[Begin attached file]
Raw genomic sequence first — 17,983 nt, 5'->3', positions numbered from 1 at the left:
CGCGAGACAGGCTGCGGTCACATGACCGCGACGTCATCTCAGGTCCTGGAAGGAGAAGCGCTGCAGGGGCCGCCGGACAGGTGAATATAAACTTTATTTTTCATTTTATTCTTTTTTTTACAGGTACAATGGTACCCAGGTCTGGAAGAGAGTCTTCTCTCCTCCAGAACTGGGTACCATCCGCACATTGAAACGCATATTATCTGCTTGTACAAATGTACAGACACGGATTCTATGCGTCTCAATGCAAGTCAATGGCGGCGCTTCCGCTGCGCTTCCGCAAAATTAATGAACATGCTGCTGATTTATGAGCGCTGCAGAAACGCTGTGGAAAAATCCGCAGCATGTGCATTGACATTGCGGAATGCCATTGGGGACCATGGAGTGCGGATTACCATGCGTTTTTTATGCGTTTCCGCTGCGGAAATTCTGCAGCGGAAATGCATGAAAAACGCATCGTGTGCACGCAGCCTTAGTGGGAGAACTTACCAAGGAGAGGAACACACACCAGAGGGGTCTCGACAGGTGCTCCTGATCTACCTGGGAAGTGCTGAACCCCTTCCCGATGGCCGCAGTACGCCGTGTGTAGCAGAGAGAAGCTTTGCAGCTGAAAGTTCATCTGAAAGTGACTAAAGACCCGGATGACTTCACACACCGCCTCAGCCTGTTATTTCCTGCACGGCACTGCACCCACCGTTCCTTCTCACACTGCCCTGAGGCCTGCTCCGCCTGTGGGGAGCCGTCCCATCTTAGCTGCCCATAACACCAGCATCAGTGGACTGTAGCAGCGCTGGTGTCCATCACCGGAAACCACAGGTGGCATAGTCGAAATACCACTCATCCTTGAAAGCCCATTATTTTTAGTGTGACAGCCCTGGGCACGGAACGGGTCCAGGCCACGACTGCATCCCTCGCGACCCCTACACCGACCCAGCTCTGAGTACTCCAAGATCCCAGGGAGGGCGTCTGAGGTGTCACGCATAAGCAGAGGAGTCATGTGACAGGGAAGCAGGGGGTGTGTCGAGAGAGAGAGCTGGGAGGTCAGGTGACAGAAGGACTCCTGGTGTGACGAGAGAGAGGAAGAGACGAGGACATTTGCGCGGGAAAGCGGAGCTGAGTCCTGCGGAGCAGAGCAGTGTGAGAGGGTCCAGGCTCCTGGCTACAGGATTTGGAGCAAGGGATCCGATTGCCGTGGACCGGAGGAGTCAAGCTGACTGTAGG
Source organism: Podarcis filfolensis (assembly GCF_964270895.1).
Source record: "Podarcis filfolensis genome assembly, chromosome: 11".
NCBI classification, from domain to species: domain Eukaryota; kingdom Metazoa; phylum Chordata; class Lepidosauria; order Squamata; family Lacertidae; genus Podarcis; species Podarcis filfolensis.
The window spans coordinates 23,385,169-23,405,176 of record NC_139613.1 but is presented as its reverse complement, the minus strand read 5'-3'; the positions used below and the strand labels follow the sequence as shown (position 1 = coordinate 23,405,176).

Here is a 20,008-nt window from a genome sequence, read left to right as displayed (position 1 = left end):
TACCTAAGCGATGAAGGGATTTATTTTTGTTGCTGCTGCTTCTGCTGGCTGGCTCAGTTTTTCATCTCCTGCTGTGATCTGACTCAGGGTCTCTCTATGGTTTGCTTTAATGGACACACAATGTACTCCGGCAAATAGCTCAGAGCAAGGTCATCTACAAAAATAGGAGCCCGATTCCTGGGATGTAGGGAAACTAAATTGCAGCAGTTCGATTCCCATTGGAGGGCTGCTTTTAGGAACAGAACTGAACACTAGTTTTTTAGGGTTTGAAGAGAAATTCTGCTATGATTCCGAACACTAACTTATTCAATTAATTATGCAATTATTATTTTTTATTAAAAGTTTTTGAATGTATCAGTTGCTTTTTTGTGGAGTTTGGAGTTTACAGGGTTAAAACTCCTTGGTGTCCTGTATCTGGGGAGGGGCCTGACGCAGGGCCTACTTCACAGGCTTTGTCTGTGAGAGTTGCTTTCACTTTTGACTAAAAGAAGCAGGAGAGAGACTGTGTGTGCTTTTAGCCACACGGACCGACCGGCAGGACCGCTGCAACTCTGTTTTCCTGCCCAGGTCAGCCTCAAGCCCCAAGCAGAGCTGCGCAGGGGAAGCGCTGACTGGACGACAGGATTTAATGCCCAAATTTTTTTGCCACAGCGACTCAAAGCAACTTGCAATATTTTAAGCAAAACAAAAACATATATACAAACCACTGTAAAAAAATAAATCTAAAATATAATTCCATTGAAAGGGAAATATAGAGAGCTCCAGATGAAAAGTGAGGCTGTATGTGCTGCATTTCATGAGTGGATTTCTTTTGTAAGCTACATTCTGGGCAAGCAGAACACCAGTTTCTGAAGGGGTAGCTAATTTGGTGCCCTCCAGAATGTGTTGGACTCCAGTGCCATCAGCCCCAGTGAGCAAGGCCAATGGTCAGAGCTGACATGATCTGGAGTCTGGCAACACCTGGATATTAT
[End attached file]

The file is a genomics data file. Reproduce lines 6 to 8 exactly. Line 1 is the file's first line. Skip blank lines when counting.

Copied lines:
The window spans coordinates 23,385,169-23,405,176 of record NC_139613.1 but is presented as its reverse complement, the minus strand read 5'-3'; the positions used below and the strand labels follow the sequence as shown (position 1 = coordinate 23,405,176).

Here is a 20,008-nt window from a genome sequence, read left to right as displayed (position 1 = left end):
TACCTAAGCGATGAAGGGATTTATTTTTGTTGCTGCTGCTTCTGCTGGCTGGCTCAGTTTTTCATCTCCTGCTGTGATCTGACTCAGGGTCTCTCTATGGTTTGCTTTAATGGACACACAATGTACTCCGGCAAATAGCTCAGAGCAAGGTCATCTACAAAAATAGGAGCCCGATTCCTGGGATGTAGGGAAACTAAATTGCAGCAGTTCGATTCCCATTGGAGGGCTGCTTTTAGGAACAGAACTGAACACTAGTTTTTTAGGGTTTGAAGAGAAATTCTGCTATGATTCCGAACACTAACTTATTCAATTAATTATGCAATTATTATTTTTTATTAAAAGTTTTTGAATGTATCAGTTGCTTTTTTGTGGAGTTTGGAGTTTACAGGGTTAAAACTCCTTGGTGTCCTGTATCTGGGGAGGGGCCTGACGCAGGGCCTACTTCACAGGCTTTGTCTGTGAGAGTTGCTTTCACTTTTGACTAAAAGAAGCAGGAGAGAGACTGTGTGTGCTTTTAGCCACACGGACCGACCGGCAGGACCGCTGCAACTCTGTTTTCCTGCCCAGGTCAGCCTCAAGCCCCAAGCAGAGCTGCGCAGGGGAAGCGCTGACTGGACGACAGGATTTAATGCCCAAATTTTTTTGCCACAGCGACTCAAAGCAACTTGCAATATTTTAAGCAAAACAAAAACATATATACAAACCACTGTAAAAAAATAAATCTAAAATATAATTCCATTGAAAGGGAAATATAGAGAGCTCCAGATGAAAAGTGAGGCTGTATGTGCTGCATTTCATGAGTGGATTTCTTTTGTAAGCTACATTCTGGGCAAGCAGAACACCAGTTTCTGAAGGGGTAGCTAATTTGGTGCCCTCCAGAATGTGTTGGACTCCAGTGCCATCAGCCCCAGTGAGCAAGGCCAATGGTCAGAGCTGACATGATCTGGAGTCTGGCAACACCTGGATATTAT